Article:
Age Restrictions on Movies Spark Student Opinions

It is Friday night and the opening of a new movie everyone has been dying to see. The theater is crowded and there is a long wait in the snaking line.

The smell of popcorn in the air and the buzz of movie goers is all around; people are full of excitement for the big screen.

Yet when you get to the front and ask for a ticket, the cashier says, “I’m sorry. You’re not old enough to see this film.”

Everybody knows the drill.

If you are not 17, you cannot get into the movie, unless a parent accompanies you.

There is much debate about 17 being the consenting age for a teenager to see a R-rated movie.

At 16 you can drive and have a job. Teenagers are expected to take care of themselves to some extent.

Sixteen year olds are even legally allowed to make health choices without parental consent.

At 16 they are trusted to make the right decisions about themselves, yet they are not given the opportunity to decide whether they can see a movie or not.

Dimond High School Junior Piper Sato said, “It doesn’t make sense that at 16 I am allowed to drive a car, an act that potentially puts other people’s lives in my hands, but I have to wait another year to see a R rated movie, something that only affects me.”

She makes a great point.

It does not seem logical for the age to be 17 when at 16 you can drive yourself to the movies.

However, Junior Dolan Drury seems to think differently.

He said, “It would actually make more sense if it was 18. Fifteen is too young. You’re not mature enough. At 16 maybe you’re mature enough because you can drive, but you still may not get parent consent. Seventeen is mature and shows some progress towards independence. I think it’s good to have stages of independence like that.”

He continued saying, “I wouldn’t want my kids at 16 going to an R-rated movie.”

Junior Myah Precie said, “I get both viewpoints, but if you think about it, at 17 these people have had a year of driving, debit cards and more experience with what could potentially be an adult life. They are looking at colleges, taking the SAT and looking at their futures. I’m not saying that at 16 you can’t be trusted, but you don’t have as much experience with independence.”

Both of those points are valid and do point out the difference in maturity between being 16 and 17.

The controversy is due to the modern movie ratings and restrictions, which were originally created in the 1980s and 1990s with G, PG, PG-13, R and NC-17 or more commonly known as X, according to the Motion Pictures Association of America (MPAA).

There are no age restrictions for movies rated G, PG or PG-13, and for R movies you must be 17 or accompanied by an adult who is 21 or older.

NC-17 movies do not permit anyone under the age of 17 into the theater regardless of parental supervision.

The MPAA says, “Movie ratings provide parents with advance information about the content of movies to help them determine what’s appropriate for their children.”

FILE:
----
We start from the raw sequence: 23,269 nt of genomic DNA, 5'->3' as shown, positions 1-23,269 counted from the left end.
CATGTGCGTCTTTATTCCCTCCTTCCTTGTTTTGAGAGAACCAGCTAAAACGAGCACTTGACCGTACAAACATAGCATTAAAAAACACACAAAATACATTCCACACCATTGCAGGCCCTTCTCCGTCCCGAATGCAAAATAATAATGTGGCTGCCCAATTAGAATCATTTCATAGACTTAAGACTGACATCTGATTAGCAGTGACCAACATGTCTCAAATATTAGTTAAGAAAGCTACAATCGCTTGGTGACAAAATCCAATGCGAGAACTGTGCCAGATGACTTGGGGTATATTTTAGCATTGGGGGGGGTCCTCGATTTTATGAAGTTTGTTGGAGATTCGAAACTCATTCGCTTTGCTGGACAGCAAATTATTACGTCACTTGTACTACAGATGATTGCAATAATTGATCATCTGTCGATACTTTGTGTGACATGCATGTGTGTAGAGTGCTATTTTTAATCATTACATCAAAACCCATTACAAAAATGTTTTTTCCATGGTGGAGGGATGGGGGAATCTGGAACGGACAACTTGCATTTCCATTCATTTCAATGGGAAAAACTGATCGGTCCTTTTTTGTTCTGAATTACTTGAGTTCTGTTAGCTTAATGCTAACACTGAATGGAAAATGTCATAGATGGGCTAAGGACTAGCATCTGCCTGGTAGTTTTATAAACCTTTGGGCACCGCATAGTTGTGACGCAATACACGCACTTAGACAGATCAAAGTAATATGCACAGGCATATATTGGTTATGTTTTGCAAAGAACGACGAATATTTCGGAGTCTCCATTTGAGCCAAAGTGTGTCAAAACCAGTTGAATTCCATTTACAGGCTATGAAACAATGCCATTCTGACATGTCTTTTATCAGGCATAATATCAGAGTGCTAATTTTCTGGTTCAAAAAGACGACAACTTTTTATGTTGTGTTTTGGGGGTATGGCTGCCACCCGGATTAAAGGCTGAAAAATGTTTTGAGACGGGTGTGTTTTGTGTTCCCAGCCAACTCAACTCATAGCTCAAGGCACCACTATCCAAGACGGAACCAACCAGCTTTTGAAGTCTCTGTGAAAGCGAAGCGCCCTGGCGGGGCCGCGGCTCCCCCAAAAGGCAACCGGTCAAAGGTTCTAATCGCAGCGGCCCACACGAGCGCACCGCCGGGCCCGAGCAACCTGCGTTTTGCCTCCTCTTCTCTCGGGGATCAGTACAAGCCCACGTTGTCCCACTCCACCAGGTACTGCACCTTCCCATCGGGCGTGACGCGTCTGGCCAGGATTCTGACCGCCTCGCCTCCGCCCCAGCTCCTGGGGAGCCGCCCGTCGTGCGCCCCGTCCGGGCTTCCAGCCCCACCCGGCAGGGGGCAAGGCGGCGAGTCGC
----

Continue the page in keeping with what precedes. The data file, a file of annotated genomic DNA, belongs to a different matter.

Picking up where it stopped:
“Ratings are assigned by a board of parents who consider factors such as violence, sex, language and drug use and then assign a rating they believe the majority of American parents would give a movie.”

Now movie ratings are very helpful and do make sure that young children are not exposed to content that is too mature for them.

However, why is it that at 17 you are suddenly mature enough to see the content of an R-rated film?

If teenagers at 16 are allowed to drive and make numerous other decisions about their bodies, minds and lives, why is it that they can not make this decision?

Kenzie Lindemann, a junior at Dimond, said “For kids that have more lenient parents it becomes a hassle because we could see it at home and our parents would allow us to go see it, but it’s the theater’s policy that is preventing us from seeing such movies.”

Junior Denali Bunker said, “I can drive at 16, but I can’t see a movie that my parents would let me watch at home? That’s a stupid law.”

However, the regulations are not laws. theaters do not have to follow them.

Jacob Gershman wrote in the Wall Street Journal, “The rating system is a voluntary guide for parents, and courts have said theaters aren’t obligated to enforce it.”

The fact of the matter is that most theaters are a part of the National Association of theater Owners (NATO), which encourages theaters to follow the MPAA guidelines to maintain the “credibility and consistency of the system,” as put by NATO representative Patrick Corcoran.

The United States Government does have a “compelling interest” policy that prevents the “dissemination of obscenity, child pornography, or material harmful to minors,” as stated by the United States Supreme Court Syllabus in the Supreme Court vs. the American Library Association case.

This is where is gets a little fuzzy, because 17 is still considered a minor.

Yet, theaters can allow “high school age patrons” into films, said Gershman.

The laws and regulations are not black and white in this situation, but what is obvious is that major theaters are adhering to the MPAA ratings even if they do not seem logical.

Bunker said, “I just don’t get why 16 and 17 are such a huge difference.”

It seems as if teenagers do not understand the reasoning behind the restriction, and they are vying for it to be changed to 16.

Sato said, “By 16, you’re old enough to make decisions and live the consequences if it doesn’t work out.”

Bunker said, “I think 16 makes logical sense as a good age to see a R-rated movie without parental consent.”

The debate is still open with each side making a good case for justifying the age restriction and for lowering it.

Either way, most movie theaters will continue to follow in suit with the MPAA policies and the ideals of NATO.